Clearly the ambition of the parents for their children is basic. Each parent will have a vision for each child young or old. That vision will grow and mutate as time goes by. The parents may well not agree on that vision. It should be sensitively debated between the parents if permissible. Indeed the offspring have their own destiny and are in charge of it. Some children resent any parental guidance as they become adults and grow into maturity – that wish must be respected and accorded priority. However a parent should not be squashed but own up to his vision as the adult child’s parent and may be next a kin in law. The relationship between father and son is not simple as it was complex between God the Almighty and his Son when he was on earth. The earthly father like the Heavenly one has a deep understanding of his son. The earthly father should not supplant God himself but draw upon his prayer life and relationship to the Heavenly Father to gain an insight into his son’s characteristics. The image of the Almighty Father Himself and Christ will be a driving force to both father and son on earth. Clearly the earthly father should not come between his son and God the Father – it has been known to happen. God Himself will never come between the father on earth and his son also on earth. Ultimately the son must decide his own career path within these parameters – no one can remove his decision making from him – neither Heaven nor earth.

5. Broken Families

I have spent an important part of my professional life acting for parents from such fractured families. I have usually endeavoured to secure the child or children in one permutation or other for one if not both parents; once the case has started it is nigh impossible to dislodge the status quo, however hard the parent’s advocate tries in these Public Law Care cases. The Courts will usually facilitate contact for a father against the mother in Private Law cases. Contact may flicker and not last or be severely limited by conditions. The spectre of drug and alcohol tests can be daunting with allied allegations of criminality and mental ill-health for the father seeking contact. The result makes a Contact Order a mirage and of little value. Once the parents are living apart the meaningful parent/child bond is weakened and the short time together becomes unreal. The new concept of Shared Residence, where proper, may surmount this problem. The tragedy of these dysfunctional families turns not on the decisions of the Courts who are bound to follow the lead of social services and the Guardian in care cases and CAFCASS (Court Welfare service previously) in inter-parental cases but on the parents themselves who have mismanaged these families. We create our own families and bring up our children as we wish. There are no second chances – unless the parents agree to settle their dispute.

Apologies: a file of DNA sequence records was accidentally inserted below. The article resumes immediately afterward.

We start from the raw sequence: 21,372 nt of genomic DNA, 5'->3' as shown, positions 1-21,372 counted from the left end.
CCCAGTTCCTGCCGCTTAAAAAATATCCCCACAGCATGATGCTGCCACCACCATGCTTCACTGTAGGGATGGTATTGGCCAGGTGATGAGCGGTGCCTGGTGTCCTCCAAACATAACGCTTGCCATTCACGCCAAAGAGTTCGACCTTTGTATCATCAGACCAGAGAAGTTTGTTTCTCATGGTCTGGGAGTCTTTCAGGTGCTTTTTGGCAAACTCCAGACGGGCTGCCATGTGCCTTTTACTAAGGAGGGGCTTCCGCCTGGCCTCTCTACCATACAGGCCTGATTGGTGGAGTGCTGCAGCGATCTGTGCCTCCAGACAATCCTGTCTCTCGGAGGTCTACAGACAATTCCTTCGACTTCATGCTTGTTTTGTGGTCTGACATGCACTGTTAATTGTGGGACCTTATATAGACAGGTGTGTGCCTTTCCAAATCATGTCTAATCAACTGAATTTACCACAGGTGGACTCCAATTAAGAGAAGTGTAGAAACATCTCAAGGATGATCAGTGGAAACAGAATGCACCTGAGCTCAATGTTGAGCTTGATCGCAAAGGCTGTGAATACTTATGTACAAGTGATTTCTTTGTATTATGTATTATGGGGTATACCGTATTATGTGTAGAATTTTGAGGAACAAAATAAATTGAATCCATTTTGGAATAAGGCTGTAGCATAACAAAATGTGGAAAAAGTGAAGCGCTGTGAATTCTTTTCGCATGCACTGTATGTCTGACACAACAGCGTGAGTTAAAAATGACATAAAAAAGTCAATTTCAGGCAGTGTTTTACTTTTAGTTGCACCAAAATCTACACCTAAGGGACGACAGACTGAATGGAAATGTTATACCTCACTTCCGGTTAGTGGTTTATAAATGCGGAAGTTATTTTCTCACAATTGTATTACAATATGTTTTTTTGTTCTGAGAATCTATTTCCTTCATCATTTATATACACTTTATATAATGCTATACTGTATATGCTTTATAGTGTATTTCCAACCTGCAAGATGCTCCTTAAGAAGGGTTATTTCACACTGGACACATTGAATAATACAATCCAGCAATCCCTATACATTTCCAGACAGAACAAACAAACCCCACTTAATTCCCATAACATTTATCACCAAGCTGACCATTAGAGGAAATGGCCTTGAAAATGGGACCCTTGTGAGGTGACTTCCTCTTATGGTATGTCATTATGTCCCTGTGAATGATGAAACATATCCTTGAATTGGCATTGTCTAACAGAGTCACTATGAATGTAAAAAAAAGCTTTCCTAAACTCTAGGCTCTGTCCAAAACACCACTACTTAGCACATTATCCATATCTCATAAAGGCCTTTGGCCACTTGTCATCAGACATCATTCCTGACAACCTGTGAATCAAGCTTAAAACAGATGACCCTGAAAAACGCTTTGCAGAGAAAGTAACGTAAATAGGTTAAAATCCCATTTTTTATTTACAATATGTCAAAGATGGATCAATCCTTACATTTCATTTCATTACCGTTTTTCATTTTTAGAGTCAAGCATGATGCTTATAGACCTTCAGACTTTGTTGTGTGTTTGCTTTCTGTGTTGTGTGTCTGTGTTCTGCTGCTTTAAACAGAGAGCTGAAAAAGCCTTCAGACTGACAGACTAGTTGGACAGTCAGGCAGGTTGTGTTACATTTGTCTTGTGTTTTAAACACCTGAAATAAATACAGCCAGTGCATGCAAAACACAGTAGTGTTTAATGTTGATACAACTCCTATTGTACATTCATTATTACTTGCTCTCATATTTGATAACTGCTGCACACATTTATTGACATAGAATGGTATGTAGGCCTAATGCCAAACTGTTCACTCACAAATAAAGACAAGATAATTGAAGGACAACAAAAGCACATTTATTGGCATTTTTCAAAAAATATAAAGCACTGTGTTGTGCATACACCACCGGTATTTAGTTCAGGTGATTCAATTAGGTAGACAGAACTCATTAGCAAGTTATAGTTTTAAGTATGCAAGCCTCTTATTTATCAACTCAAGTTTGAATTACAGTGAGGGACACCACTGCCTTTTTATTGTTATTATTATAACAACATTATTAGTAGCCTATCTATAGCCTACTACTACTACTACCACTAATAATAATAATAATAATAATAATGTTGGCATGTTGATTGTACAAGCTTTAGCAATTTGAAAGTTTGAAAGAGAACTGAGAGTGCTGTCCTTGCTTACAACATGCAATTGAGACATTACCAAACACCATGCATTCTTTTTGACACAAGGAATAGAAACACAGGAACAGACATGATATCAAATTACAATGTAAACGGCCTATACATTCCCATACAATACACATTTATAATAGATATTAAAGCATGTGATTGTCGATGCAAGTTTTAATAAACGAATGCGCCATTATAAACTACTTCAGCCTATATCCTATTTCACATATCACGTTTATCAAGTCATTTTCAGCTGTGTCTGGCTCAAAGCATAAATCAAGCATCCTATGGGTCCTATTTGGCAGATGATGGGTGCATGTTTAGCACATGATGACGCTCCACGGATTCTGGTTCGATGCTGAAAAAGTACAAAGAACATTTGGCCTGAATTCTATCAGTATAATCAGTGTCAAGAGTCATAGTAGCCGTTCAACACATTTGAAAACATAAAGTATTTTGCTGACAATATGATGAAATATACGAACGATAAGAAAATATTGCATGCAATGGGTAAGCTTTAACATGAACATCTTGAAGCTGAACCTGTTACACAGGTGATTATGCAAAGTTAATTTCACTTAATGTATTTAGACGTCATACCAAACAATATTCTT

6. Conclusion

The essence of family life is the parent/child relationship without which there would be no family life. The mother breathes life into the child at the beginning. She does so throughout his life long or short. The father brings the child up with the mother; they both contribute their clarity to their progeny. They are equal partners in parenthood at the end of the day. We are taught to honour our father and mother in the Ten Commandments. Yet Christ says: “Leave your parents, sell your possessions, pick up your cross and follow me”. In a perfect world yes Christ but thank God that injunction is honoured in the breach like Martha and Mary teaching by Jesus. Again Christ recognises many will not exactly follow this New Testament teaching but rely on the good old Commandments of Moses. The old law is not dead but Christ did introduce the Lord’s Prayer and “Our Father – Let us always remember”: “Our father who art in Heaven..”